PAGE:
My Great Grandmother

I nursed her for six months, and she seemed to be getting on nicely.  Then the posters started about the possible invasion, and the doctor advised me to try and get her away.  If it happened, she would not stand the strain.  Her friend Mrs. Coburn had moved from Highbury to Ealing, so I took her there while I looked for a house; I had just got this house and was going up to see her when I had the wire asking me to come.  But she did not know me.  She is buried with Dad at Sutton.   Perhaps it is as well she was taken before things got as bad as they are.  You say the Londoners can take it.  You ought to see what they have taken.  Do you remember where Rose lived?  It is dreadful round there.  Windsor Street’s small houses, not one is standing.  The turning is like a waste land.  Dean Street . . . not a soul is living there.  The homes just smashed up.  In one turning, there are five pianos or parts of them in the debris of the different homes.  Hitler’s military objective, Highbury, got it dreadful this week.  It is appalling the women and children that have been killed.  Also the city has been badly bombed, in some parts just ruins. . . . .  Do you remember the London Hotel at the corner of Tylers Avenue.  That was hit the other week and a lot of civilians killed.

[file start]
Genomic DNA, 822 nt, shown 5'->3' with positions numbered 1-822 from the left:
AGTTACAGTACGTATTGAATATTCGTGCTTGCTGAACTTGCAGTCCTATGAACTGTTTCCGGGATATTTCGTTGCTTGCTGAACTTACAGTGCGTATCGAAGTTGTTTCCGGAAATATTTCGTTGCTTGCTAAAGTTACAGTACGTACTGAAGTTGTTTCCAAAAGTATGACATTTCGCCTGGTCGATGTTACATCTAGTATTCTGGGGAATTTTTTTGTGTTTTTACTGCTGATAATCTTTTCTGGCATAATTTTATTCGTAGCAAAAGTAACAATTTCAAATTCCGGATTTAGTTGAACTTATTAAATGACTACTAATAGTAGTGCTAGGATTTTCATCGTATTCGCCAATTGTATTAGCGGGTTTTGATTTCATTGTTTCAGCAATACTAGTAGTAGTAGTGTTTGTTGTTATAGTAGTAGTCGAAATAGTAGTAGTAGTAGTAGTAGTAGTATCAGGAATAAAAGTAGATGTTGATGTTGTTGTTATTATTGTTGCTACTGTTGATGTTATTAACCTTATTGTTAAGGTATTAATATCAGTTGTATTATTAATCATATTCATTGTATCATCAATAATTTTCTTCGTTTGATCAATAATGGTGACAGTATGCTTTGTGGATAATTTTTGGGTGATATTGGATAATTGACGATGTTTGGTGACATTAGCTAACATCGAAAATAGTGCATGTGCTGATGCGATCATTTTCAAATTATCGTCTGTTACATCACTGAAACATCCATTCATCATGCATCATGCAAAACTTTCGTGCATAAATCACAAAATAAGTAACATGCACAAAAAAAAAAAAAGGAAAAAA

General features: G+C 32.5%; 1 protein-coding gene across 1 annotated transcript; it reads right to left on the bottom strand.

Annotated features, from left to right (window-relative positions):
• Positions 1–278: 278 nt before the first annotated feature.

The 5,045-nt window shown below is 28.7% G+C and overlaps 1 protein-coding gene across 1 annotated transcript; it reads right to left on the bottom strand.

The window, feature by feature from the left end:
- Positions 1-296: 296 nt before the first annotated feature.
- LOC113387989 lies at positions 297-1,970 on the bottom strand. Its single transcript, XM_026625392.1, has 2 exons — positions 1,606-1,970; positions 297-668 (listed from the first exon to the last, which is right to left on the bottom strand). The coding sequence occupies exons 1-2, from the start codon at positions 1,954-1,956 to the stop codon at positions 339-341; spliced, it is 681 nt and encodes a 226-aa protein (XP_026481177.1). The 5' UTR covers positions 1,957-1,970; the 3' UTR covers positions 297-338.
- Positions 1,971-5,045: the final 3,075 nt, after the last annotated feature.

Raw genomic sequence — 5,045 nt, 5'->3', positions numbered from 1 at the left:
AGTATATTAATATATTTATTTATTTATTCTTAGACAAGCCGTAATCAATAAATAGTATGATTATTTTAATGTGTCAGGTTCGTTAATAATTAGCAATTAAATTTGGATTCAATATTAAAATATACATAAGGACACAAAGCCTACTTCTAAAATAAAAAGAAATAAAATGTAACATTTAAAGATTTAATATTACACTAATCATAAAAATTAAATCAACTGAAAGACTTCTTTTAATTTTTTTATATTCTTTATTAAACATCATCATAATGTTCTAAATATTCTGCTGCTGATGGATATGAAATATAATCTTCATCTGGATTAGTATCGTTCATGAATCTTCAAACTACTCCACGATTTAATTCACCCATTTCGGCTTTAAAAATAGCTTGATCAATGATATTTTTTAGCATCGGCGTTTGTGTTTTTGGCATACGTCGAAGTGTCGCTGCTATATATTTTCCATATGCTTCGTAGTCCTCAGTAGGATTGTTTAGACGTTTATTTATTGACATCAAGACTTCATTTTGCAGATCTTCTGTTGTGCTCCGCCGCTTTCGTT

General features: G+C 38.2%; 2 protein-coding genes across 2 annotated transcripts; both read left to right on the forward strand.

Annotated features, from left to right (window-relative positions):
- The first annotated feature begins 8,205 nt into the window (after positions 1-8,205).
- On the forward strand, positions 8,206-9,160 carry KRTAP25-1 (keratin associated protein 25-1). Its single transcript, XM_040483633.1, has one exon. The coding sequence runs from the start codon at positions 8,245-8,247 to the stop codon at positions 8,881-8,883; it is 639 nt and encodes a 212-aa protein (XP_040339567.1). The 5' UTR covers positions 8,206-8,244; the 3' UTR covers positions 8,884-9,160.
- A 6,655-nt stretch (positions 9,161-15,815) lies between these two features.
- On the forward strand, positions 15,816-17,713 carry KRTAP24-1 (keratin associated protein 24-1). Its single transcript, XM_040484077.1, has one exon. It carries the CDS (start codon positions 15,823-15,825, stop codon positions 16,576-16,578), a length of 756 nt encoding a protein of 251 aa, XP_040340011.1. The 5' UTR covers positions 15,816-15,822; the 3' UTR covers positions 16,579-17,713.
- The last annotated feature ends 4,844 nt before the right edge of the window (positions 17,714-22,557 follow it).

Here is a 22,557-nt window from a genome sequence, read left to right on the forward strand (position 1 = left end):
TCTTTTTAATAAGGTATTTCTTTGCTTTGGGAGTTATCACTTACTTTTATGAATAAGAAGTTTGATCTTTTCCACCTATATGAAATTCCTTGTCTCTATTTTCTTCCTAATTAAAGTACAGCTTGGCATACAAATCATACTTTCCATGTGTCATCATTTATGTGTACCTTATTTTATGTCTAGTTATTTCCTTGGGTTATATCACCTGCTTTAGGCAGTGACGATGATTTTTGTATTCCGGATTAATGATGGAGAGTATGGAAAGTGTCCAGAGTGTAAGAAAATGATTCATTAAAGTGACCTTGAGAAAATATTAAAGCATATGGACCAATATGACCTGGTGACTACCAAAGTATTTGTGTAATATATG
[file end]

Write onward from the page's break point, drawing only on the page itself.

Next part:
Mum as a VAD

My daughter does nursing all night once a week in a shelter in the city.  I do fire watching once a week.  I have a tin hat and a whistle to blow should an incendiary bomb drop in our turning.  We do different turns all through the night starting at 10 pm until 6 am.  . . . . . . . One thing we have to be thankful for is that we have not been really short of food.  We don’t get a lot of meat, but the fat ration is very generous really.  We have plenty of veg, bread and flour and if people spend a bit more time at their stoves, they can make some real good meals.  It means a little more trouble but it is worth it and all helps to win the war, besides helping to keep the nation fit. . . . .   

The War Widow in the forties.

Rents went up very high after the last war, but food and clothes got very reasonable the last ten years.  Now we are at war again and everything is sky high again, but why worry?  Just live from day to day, get what pleasure you can, and try to be just to all.  I hope this reaches you.  Wishing you and yours all the best.


KATIE MEETS THE KING, Or how not to go AWOL if you don’t want to get caught out.